10 Things Not To Say To Someone Struggling To Get Pregnant

Do not tell them that everything happens for a reason, or that you can’t imagine what they’re going through. And whatever you do, do not tell them they’re running out of time.

We have all found ourselves in situations in which something traumatic is revealed, and we have no idea what to say. Sometimes people are simply awkward, and open their traps when they really should be listening, rather than talking. So when someone expresses that they’ve experienced infertility, think before you speak. A good rule of thumb is to silently ask yourself: Would this make me feel better if I was the person on its receiving end, or am I simply trying to make myself feel better by filling the silence? If you aren’t sure, ask yourself: What would bring me comfort in this situation? You may still be at a loss for words, and that’s OK. It may be best to simply listen.

But when it’s time for you to respond, if you’re still at a loss for words, here are 10 things you should never say to someone experiencing infertility.

10. Some people just aren’t meant to have children.

It’s true. Some people are not meant to have children—sadists, child molesters, and the criminally insane are chief among these. Anyone who does not want children may also assign themselves to the “not meant to have children” category, at their own discretion. But biology is not destiny, and it does not follow that someone who has had difficulty conceiving is “not meant” for parenthood. And to suggest that a person experiencing infertility is “not meant” to have children is not only unhelpful, it is unkind, and it reflects a fundamental lack of empathy. However well-intentioned, this sentiment is misguided, and will almost always be read as hurtful.

9. Have you considered adoption?

Adoption is one path to family formation that parents pursue for lots of reasons, infertility among them. But adoption is like parenting via conception: a deeply personal decision, and one that is oftentimes politically fraught. It is not something to be brought up in casual conversations, as a means of resolving your conversation partner’s experience of infertility. This is true for several reasons. First, the person to whom you are speaking has almost certainly considered adoption, in one way or another. You are not providing any great insight here. Second, the person’s thoughts on adoption are personal and possibly complicated—if adoption is in the works or on the table as a possibility, they will tell you. And third, to call upon adoption in this way suggests that adoption is a last resort, delegitimizing adoption and implying that this is something that is second-rate and for the desperate, rather than an equally valid road to parenthood.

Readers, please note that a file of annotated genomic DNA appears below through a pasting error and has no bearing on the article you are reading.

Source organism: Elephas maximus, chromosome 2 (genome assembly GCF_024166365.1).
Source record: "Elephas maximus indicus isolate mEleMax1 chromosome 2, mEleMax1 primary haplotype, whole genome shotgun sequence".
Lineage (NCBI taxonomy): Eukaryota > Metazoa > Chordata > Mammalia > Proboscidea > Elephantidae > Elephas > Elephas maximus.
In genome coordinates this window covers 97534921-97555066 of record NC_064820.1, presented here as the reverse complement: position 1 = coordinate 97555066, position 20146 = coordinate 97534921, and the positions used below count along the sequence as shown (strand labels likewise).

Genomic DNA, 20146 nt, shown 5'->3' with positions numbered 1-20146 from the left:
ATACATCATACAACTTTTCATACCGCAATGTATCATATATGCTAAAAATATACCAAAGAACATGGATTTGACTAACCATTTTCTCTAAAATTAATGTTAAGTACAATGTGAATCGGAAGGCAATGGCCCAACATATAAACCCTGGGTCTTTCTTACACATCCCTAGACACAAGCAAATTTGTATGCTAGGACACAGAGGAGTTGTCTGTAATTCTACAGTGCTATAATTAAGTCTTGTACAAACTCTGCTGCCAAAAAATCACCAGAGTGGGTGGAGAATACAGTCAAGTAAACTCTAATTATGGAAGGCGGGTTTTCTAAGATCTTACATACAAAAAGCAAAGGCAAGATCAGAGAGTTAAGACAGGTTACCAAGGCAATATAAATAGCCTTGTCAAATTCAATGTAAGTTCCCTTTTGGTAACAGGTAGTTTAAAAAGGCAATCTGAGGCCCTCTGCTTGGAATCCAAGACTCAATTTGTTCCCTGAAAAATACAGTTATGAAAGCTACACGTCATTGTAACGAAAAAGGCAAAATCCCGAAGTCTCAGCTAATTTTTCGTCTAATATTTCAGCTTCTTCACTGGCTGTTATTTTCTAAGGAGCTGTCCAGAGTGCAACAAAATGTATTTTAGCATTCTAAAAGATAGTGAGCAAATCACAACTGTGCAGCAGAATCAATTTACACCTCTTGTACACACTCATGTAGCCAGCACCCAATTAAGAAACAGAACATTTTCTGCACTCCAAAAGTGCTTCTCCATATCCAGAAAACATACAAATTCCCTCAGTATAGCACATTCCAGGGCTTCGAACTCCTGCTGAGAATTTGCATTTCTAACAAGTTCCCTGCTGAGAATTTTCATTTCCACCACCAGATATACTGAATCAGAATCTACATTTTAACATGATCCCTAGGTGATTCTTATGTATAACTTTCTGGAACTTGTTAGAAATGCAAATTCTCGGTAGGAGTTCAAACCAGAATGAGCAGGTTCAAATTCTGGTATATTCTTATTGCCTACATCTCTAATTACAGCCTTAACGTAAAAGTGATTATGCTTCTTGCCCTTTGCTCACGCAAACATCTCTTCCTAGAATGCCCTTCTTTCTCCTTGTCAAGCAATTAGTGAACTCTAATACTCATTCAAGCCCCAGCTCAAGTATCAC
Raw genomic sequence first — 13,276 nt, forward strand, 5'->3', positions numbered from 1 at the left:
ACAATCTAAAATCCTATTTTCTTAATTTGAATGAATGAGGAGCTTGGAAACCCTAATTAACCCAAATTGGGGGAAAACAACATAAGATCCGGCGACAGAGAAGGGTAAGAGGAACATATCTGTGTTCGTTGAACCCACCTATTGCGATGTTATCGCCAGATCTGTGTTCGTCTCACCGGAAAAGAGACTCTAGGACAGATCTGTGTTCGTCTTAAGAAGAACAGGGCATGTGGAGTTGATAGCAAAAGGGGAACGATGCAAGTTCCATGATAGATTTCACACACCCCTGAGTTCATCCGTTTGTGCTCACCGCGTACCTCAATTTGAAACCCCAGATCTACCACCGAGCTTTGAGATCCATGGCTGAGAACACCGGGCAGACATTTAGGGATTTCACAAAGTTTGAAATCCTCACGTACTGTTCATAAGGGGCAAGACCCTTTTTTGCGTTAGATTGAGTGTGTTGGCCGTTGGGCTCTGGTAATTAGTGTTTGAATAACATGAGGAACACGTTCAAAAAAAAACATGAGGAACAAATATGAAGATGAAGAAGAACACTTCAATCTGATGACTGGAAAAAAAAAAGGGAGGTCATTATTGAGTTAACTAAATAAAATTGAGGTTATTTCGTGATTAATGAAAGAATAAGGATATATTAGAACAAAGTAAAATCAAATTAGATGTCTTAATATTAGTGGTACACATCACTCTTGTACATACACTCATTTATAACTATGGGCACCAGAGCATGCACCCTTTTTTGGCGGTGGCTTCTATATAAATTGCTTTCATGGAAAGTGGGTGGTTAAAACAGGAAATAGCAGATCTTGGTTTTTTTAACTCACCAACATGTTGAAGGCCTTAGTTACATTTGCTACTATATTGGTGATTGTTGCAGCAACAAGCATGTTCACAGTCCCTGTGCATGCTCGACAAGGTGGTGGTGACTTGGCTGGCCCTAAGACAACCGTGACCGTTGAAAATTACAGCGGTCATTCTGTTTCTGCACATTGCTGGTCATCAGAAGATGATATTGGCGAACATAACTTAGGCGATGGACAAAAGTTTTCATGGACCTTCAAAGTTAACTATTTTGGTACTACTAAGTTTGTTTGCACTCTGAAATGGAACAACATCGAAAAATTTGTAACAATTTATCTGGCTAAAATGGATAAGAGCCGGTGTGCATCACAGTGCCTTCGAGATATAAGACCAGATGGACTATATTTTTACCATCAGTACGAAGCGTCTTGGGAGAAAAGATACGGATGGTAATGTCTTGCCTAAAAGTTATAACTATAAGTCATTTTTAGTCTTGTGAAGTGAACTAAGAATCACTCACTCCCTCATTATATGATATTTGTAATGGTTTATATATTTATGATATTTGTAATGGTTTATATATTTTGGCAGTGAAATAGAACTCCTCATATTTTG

8. You’re so young, you have plenty of time!

This is never helpful. While some infertility may be age-related, infertility is infertility. And it is not necessarily in any way related to age. You do not know the factors, or the medical circumstances. Unless you’re the OB/GYN on the case (and frankly, even if you are the OB/GYN on the case), highlighting relative age and suggesting that someone has “all the time in the world” is in no way helpful. Depending on an individual’s medical condition (which, again, is none of your business), age may have no bearing on a person’s capacity to conceive. Also, even if your conversation mate is 22 and apparently healthy, you have no idea what factors she is up against, in terms of time or reproductive opportunity. And even assuming that the recipient of your comment is young, in good general health, and likely to conceive in time with treatment, when you want a baby now, and the process is a struggle, time laughs in your face.

7. Oh my god, you are running out of time!

Thank you, Captain Sensitivity, and Master of the Obvious. Certainly, your friend is aware of her age. Obviously, she has an abiding awareness of what it means to be, say, 40, and trying to conceive. There is no way around it: People know how old they are. There is no group more aware of their age than women of advanced maternal age who are trying to conceive in the face of infertility. So whether your friend is 25 or 45 or 105, calling attention to her age is not going to do anything to advance your discourse. And assuming that the person really is aging out of her “reproductive prime,” this sentiment is just mean.

6. I can’t imagine what you’re going through.

This is a distancing measure. The sentiment underlying the statement is often sincere; it is meant to convey “what you are experiencing is so awful that I do not know how you could possibly endure it.” The problem with this, in my opinion, is that is shows an utter lack of imagination: you can imagine what your friend is going through. You have empathy, and this is precisely what makes the experience so harrowing, even as a bystander. When we say “I can’t imagine what you’re going through,” what the listener hears is “I don’t want to imagine what you’re going through, and I’m going to do everything in my power to distance myself as far as possible from it, and by extension, from your experience.”